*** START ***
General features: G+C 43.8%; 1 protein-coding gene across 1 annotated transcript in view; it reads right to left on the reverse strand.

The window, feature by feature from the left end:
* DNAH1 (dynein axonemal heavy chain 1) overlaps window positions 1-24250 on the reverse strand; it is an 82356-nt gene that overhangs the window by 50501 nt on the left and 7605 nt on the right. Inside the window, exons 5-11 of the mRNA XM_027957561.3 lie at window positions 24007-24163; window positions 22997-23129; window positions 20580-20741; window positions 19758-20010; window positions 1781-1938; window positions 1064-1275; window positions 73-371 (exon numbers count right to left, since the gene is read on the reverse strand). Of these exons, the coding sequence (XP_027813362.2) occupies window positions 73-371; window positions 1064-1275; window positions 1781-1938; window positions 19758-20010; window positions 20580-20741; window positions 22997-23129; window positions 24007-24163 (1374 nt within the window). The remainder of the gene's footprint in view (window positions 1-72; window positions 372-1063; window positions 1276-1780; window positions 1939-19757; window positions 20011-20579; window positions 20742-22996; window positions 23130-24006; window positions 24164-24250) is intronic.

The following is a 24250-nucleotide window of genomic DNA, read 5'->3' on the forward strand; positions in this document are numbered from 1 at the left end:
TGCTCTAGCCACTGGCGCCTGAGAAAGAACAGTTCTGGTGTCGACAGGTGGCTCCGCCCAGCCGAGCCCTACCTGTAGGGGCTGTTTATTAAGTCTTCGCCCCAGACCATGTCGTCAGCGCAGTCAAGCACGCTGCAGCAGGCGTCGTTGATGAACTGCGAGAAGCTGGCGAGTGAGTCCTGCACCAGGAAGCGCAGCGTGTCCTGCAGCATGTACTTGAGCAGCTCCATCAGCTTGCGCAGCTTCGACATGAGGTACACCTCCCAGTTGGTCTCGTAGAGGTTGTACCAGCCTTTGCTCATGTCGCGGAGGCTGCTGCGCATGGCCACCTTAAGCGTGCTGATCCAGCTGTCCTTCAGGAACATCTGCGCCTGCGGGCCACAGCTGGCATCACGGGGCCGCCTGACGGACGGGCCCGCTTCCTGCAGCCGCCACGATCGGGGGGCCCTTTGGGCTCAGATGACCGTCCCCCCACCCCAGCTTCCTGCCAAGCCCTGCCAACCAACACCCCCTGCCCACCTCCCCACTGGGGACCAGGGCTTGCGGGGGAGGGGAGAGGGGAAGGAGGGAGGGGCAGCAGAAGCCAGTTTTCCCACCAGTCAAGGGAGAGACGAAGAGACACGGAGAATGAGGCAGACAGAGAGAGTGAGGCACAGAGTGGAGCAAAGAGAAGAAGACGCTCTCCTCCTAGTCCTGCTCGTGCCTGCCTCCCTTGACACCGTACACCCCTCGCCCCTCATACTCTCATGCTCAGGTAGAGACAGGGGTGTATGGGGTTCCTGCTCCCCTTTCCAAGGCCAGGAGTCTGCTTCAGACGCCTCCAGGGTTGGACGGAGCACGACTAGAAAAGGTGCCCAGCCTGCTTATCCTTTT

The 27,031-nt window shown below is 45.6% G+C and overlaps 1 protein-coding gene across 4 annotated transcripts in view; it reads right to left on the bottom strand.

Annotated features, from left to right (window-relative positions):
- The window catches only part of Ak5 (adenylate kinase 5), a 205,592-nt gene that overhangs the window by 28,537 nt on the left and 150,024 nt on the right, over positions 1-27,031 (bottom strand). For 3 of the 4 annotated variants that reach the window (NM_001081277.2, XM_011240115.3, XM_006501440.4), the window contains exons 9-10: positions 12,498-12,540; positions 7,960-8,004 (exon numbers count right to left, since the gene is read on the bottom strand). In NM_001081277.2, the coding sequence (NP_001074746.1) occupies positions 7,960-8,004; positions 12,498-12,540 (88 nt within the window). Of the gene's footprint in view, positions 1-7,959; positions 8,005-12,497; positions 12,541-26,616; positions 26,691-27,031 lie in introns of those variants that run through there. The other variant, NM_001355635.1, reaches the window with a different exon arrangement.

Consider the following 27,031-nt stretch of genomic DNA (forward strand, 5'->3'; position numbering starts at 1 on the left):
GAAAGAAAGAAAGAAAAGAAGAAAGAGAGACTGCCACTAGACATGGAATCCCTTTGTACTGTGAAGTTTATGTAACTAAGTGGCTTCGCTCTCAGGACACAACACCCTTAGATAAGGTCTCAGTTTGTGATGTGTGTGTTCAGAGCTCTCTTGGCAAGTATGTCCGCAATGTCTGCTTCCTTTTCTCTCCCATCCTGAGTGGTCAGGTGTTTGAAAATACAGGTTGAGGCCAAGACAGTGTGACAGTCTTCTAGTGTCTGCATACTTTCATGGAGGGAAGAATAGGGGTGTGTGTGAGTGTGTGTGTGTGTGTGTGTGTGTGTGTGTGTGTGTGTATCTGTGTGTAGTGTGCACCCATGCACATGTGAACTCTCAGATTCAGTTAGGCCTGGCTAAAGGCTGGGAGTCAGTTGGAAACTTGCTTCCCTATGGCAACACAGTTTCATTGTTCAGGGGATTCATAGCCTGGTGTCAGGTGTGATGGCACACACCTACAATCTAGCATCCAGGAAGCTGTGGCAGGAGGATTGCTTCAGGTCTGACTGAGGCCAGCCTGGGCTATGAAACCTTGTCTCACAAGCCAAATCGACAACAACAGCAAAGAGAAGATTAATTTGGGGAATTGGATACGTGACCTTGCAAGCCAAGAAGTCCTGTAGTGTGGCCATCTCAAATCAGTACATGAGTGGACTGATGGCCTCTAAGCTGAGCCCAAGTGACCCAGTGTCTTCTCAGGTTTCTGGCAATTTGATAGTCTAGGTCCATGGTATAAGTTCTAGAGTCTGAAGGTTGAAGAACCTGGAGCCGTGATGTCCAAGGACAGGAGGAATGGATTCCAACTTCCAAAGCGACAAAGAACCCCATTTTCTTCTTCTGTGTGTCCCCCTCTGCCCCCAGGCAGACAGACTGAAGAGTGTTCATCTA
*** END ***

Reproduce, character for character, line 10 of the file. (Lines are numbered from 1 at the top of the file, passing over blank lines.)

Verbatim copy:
GAAAGAAAGAAAGAAAAGAAGAAAGAGAGACTGCCACTAGACATGGAATCCCTTTGTACTGTGAAGTTTATGTAACTAAGTGGCTTCGCTCTCAGGACACAACACCCTTAGATAAGGTCTCAGTTTGTGATGTGTGTGTTCAGAGCTCTCTTGGCAAGTATGTCCGCAATGTCTGCTTCCTTTTCTCTCCCATCCTGAGTGGTCAGGTGTTTGAAAATACAGGTTGAGGCCAAGACAGTGTGACAGTCTTCTAGTGTCTGCATACTTTCATGGAGGGAAGAATAGGGGTGTGTGTGAGTGTGTGTGTGTGTGTGTGTGTGTGTGTGTGTGTGTGTATCTGTGTGTAGTGTGCACCCATGCACATGTGAACTCTCAGATTCAGTTAGGCCTGGCTAAAGGCTGGGAGTCAGTTGGAAACTTGCTTCCCTATGGCAACACAGTTTCATTGTTCAGGGGATTCATAGCCTGGTGTCAGGTGTGATGGCACACACCTACAATCTAGCATCCAGGAAGCTGTGGCAGGAGGATTGCTTCAGGTCTGACTGAGGCCAGCCTGGGCTATGAAACCTTGTCTCACAAGCCAAATCGACAACAACAGCAAAGAGAAGATTAATTTGGGGAATTGGATACGTGACCTTGCAAGCCAAGAAGTCCTGTAGTGTGGCCATCTCAAATCAGTACATGAGTGGACTGATGGCCTCTAAGCTGAGCCCAAGTGACCCAGTGTCTTCTCAGGTTTCTGGCAATTTGATAGTCTAGGTCCATGGTATAAGTTCTAGAGTCTGAAGGTTGAAGAACCTGGAGCCGTGATGTCCAAGGACAGGAGGAATGGATTCCAACTTCCAAAGCGACAAAGAACCCCATTTTCTTCTTCTGTGTGTCCCCCTCTGCCCCCAGGCAGACAGACTGAAGAGTGTTCATCTA